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Author Marr, I.; Preisler, V.; Farmer, K.; Stefanski, V.; Krueger, K.
Title Non-invasive stress evaluation in domestic horses (Equus caballus): impact of housing conditions on sensory laterality and immunoglobulin A Type Journal Article
Year 2020 Publication Royal Society Open Science Abbreviated Journal Royal Society Open Science
Volume 7 Issue 2 Pages (down) 191994
Keywords
Abstract The study aimed to evaluate sensory laterality and concentration of faecal immunoglobulin A (IgA) as non-invasive measures of stress in horses by comparing them with the already established measures of motor laterality and faecal glucocorticoid metabolites (FGMs). Eleven three-year-old horses were exposed to known stressful situations (change of housing, initial training) to assess the two new parameters. Sensory laterality initially shifted significantly to the left and faecal FGMs were significantly increased on the change from group to individual housing and remained high through initial training. Motor laterality shifted significantly to the left after one week of individual stabling. Faecal IgA remained unchanged throughout the experiment. We therefore suggest that sensory laterality may be helpful in assessing acute stress in horses, especially on an individual level, as it proved to be an objective behavioural parameter that is easy to observe. Comparably, motor laterality may be helpful in assessing long-lasting stress. The results indicate that stress changes sensory laterality in horses, but further research is needed on a larger sample to evaluate elevated chronic stress, as it was not clear whether the horses of the present study experienced compromised welfare, which it has been proposed may affect faecal IgA.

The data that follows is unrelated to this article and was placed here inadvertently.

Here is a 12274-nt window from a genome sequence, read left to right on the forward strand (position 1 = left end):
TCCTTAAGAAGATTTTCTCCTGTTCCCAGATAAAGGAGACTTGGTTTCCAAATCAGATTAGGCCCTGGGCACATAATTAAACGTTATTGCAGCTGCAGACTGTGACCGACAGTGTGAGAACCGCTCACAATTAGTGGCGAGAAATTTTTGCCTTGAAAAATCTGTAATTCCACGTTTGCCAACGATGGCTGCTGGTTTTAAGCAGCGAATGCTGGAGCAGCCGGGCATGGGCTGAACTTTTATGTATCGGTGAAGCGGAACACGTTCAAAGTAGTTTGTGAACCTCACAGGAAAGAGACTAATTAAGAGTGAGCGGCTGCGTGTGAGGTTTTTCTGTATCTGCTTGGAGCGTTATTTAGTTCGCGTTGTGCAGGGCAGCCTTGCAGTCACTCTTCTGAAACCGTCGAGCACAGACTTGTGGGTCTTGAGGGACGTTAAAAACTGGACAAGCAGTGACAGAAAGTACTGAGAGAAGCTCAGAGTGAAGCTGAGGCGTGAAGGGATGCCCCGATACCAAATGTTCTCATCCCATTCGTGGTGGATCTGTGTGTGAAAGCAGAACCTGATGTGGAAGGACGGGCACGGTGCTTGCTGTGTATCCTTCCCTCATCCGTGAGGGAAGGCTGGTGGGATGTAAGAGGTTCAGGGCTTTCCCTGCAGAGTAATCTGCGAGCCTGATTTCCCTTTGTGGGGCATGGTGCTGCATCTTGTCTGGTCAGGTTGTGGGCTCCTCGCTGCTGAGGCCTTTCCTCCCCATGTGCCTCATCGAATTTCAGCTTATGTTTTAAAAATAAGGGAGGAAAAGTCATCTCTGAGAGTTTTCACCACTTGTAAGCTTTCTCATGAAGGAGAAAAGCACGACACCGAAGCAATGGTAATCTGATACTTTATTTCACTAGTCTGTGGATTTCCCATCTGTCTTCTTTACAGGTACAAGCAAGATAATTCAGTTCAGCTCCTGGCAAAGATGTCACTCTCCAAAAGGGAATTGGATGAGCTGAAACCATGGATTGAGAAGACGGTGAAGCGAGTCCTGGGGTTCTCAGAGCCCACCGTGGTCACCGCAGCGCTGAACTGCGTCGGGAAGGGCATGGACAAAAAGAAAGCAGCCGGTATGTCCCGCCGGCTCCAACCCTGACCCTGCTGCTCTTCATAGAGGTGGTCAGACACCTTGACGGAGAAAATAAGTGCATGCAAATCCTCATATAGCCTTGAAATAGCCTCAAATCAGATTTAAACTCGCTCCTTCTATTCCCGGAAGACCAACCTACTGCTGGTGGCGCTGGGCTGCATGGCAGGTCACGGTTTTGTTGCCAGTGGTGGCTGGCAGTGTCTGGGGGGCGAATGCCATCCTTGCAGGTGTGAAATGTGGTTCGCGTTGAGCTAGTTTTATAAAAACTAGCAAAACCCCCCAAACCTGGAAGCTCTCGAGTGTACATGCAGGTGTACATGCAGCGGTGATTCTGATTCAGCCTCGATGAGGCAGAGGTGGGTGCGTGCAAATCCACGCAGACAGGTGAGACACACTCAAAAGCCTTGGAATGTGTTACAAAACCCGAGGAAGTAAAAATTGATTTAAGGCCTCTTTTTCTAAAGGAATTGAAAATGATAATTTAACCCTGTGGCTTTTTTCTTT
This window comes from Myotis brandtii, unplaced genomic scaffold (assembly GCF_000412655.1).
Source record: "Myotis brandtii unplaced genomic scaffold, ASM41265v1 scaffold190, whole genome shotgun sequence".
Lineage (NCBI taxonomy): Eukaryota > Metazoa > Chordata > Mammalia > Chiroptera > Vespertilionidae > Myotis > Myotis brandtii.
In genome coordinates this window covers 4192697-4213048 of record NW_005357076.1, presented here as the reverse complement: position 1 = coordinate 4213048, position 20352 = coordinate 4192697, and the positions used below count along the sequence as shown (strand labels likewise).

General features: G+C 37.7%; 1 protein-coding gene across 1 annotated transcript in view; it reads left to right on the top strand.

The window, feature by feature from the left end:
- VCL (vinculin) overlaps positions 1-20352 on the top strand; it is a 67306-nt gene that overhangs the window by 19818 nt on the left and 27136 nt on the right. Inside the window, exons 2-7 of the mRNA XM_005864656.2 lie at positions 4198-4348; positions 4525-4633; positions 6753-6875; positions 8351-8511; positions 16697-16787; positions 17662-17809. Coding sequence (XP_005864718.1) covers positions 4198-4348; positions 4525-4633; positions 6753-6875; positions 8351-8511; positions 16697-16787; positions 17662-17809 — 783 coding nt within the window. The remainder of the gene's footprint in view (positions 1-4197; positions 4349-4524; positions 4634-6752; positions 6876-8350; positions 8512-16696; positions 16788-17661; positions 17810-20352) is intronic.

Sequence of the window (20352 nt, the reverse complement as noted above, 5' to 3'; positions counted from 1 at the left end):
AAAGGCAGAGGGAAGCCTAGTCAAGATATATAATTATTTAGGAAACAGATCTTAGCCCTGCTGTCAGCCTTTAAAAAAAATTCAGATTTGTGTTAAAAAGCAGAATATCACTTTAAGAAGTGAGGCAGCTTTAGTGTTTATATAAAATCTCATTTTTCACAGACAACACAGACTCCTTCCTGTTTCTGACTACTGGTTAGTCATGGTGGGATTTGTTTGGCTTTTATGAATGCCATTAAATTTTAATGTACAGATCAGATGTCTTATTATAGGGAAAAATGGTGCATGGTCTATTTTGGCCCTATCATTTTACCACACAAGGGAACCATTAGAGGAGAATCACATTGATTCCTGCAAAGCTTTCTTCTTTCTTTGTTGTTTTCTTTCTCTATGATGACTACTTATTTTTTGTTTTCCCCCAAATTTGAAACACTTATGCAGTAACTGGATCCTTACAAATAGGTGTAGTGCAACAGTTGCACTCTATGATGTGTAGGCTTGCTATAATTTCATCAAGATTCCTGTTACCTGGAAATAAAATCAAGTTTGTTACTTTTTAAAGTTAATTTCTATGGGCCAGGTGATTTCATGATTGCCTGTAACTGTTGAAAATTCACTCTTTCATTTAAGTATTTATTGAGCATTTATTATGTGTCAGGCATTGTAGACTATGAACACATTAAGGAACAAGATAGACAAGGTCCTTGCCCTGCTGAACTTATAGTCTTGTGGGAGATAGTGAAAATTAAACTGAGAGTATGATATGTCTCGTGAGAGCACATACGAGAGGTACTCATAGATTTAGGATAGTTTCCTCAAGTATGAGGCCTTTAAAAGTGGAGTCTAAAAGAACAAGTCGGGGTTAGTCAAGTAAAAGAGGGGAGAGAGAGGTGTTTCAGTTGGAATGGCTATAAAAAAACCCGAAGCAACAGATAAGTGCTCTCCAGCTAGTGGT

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Publisher Royal Society Place of Publication Editor
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Notes doi: 10.1098/rsos.191994 Approved no
Call Number Equine Behaviour @ team @ Serial 6608
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Author Krueger, K.; Esch, L.; Farmer, K.; Marr, I.
Title Basic Needs in Horses?--A Literature Review Type Magazine Article
Year 2021 Publication Animals Abbreviated Journal Animals
Volume 11 Issue 6 Pages (down) 1798
Keywords abnormal behaviour; active responses; horse; movement; passive responses; roughage; stress; social contact